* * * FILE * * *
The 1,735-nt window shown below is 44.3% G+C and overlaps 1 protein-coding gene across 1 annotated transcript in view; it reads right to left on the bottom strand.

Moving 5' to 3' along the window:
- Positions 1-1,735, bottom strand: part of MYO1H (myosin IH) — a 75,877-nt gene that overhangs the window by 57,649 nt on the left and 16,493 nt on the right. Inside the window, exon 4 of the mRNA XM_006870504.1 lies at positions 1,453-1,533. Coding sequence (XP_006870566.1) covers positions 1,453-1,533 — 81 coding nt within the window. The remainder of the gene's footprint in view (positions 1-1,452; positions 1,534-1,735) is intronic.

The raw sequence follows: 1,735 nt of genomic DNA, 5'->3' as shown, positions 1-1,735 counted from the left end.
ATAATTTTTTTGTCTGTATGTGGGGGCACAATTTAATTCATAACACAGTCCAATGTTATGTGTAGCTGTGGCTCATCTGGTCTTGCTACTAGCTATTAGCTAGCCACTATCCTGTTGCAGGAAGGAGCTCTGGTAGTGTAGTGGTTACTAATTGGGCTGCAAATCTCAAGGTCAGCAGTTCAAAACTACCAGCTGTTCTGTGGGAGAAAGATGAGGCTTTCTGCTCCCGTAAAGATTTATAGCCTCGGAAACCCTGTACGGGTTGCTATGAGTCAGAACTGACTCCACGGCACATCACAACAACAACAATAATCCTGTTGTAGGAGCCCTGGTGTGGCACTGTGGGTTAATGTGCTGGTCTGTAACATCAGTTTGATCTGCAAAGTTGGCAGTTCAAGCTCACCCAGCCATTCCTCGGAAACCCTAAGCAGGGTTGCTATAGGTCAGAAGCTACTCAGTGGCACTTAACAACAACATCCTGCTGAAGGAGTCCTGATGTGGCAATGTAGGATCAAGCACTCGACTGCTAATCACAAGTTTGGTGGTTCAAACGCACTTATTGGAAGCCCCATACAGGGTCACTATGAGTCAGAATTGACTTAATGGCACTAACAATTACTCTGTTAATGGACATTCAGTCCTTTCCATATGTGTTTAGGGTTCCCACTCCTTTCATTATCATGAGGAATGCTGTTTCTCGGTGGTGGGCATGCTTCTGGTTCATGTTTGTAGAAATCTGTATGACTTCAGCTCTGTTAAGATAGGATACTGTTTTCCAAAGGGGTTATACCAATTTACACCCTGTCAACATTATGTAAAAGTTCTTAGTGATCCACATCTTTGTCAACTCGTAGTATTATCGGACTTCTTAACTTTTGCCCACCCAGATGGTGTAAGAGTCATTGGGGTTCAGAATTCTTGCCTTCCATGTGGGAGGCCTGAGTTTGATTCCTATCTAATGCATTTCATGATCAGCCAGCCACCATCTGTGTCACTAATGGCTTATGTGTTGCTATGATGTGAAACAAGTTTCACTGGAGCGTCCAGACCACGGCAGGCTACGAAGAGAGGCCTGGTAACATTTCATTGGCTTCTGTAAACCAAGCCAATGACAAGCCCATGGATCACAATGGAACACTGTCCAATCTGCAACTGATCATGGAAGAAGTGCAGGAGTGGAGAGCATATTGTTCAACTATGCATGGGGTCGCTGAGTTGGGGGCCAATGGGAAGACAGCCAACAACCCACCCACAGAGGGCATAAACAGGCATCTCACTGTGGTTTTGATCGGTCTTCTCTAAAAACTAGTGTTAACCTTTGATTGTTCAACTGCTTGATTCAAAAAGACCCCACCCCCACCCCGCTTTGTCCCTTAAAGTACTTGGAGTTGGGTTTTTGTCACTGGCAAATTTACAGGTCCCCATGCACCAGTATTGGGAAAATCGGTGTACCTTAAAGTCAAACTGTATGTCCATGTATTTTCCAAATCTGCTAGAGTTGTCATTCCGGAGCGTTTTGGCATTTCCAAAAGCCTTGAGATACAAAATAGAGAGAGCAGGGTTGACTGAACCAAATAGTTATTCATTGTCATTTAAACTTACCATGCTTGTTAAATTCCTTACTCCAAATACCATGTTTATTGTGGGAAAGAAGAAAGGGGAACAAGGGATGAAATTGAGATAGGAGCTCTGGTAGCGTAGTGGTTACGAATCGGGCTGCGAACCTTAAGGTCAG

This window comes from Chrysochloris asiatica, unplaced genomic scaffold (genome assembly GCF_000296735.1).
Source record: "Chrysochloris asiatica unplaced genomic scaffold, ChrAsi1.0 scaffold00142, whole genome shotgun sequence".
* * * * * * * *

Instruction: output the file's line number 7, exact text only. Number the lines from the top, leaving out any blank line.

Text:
Source record: "Chrysochloris asiatica unplaced genomic scaffold, ChrAsi1.0 scaffold00142, whole genome shotgun sequence".